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and that does bring value to people's lives. so, the uk is finally emerging from the economic heart attack of 2020, but growth is now a little slower than was hoped. in the last quarter, the economy expanded by 1.3% and forecasts predict a further slowing of growth in the coming months. the rebound from the pandemic continued partly thanks to the vaccine roll—out. but we are in a new phase now, with higher prices and taxes hitting people's pay packets and the supply chain crisis continuing to affect what businesses can manufacture. there are risks ahead from around the world and closer to home, too. the uk and eu have been arguing about brexit, with the government here suggesting it might end the special northern ireland trade arrangements and some eu voices in turn suggesting a suspension of the whole brexit agreement. when you're trying to deal with the cost of living crisis,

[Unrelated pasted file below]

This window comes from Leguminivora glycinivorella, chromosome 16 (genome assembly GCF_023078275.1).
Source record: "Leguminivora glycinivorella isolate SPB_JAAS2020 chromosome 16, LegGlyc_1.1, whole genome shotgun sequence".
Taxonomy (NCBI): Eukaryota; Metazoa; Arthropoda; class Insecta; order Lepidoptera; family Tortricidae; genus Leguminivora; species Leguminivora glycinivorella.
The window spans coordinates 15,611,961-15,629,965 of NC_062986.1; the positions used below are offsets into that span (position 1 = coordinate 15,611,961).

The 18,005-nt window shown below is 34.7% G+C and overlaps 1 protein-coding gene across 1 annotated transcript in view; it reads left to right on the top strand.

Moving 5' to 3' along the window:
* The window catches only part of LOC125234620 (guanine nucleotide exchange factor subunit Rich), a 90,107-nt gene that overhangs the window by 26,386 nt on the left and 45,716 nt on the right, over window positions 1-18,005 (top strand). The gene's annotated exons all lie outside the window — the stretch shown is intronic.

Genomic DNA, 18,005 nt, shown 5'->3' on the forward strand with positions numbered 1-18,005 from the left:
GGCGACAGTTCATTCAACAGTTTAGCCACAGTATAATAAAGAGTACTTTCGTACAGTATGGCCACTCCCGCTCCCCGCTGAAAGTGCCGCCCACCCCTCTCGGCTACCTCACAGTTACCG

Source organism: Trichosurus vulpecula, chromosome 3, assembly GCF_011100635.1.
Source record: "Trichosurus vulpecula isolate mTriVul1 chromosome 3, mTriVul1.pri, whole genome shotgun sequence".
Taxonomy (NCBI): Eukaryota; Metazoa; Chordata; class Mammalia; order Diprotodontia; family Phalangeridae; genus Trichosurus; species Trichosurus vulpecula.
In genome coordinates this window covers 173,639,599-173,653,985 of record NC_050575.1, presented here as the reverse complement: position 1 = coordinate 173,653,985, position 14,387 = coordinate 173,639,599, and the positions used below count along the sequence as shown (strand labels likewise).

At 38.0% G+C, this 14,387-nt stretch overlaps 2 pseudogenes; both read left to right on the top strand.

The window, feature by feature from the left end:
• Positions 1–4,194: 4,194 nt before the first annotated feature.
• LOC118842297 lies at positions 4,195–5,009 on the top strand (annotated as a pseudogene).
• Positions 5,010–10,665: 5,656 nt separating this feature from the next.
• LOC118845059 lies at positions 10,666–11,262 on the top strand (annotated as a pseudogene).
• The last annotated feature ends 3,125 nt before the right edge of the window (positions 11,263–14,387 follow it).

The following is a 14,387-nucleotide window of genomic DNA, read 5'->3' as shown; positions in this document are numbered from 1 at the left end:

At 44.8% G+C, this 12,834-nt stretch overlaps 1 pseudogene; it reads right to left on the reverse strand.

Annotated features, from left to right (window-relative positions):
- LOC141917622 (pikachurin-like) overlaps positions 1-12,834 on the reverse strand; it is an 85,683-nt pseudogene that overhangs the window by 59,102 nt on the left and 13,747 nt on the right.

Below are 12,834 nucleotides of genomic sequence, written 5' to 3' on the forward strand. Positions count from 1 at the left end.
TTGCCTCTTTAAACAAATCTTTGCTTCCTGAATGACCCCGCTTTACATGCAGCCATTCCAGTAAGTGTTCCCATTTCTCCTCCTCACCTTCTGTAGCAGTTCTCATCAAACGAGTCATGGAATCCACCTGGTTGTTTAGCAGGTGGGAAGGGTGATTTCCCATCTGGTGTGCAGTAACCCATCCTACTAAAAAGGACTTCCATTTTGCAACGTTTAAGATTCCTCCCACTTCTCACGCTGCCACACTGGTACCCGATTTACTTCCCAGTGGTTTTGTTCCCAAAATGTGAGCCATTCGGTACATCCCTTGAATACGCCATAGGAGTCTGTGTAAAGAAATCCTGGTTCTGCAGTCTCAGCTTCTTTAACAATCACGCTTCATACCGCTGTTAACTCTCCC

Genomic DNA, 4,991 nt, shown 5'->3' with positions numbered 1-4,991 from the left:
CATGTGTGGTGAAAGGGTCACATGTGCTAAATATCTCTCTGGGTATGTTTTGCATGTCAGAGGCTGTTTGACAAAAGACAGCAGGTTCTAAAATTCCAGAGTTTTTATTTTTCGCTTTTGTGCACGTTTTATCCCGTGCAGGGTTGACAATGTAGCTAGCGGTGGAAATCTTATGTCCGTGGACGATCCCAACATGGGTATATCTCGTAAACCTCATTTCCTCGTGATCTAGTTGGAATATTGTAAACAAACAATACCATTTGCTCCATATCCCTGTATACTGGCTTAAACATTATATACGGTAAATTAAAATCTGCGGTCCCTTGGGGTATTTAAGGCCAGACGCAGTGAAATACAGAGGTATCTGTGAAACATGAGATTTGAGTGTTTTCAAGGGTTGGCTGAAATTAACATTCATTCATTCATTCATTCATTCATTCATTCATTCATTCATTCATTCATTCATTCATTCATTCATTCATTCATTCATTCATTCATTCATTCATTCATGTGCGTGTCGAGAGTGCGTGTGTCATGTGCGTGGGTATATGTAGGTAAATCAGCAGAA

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why would you get involved in any way with some sort of trade war with our biggest trading partner? we are not at that point. and what we should be doing and what we are doing is working constructively with our european friends and partners to explore every opportunity that we have to try and resolve some of our differences around the operation of that protocol. back in west brom, it is stability on trade and some sort of normality that this exporter is yearning for. the rebound may be ending, but the economy is yet to settle. faisal islam, bbc news. british and iranian diplomats have been meeting in london, and high on the agenda were the cases of british citizens held in iran, including nazanin zaghari—ratcliffe, who's been held since 2016 on charges of spying, which she has always denied. her husband richard, who is now on the 19th day of a hunger strike, described his meeting with a foreign office minister this afternoon as "depressing." 0ur diplomatic correspondent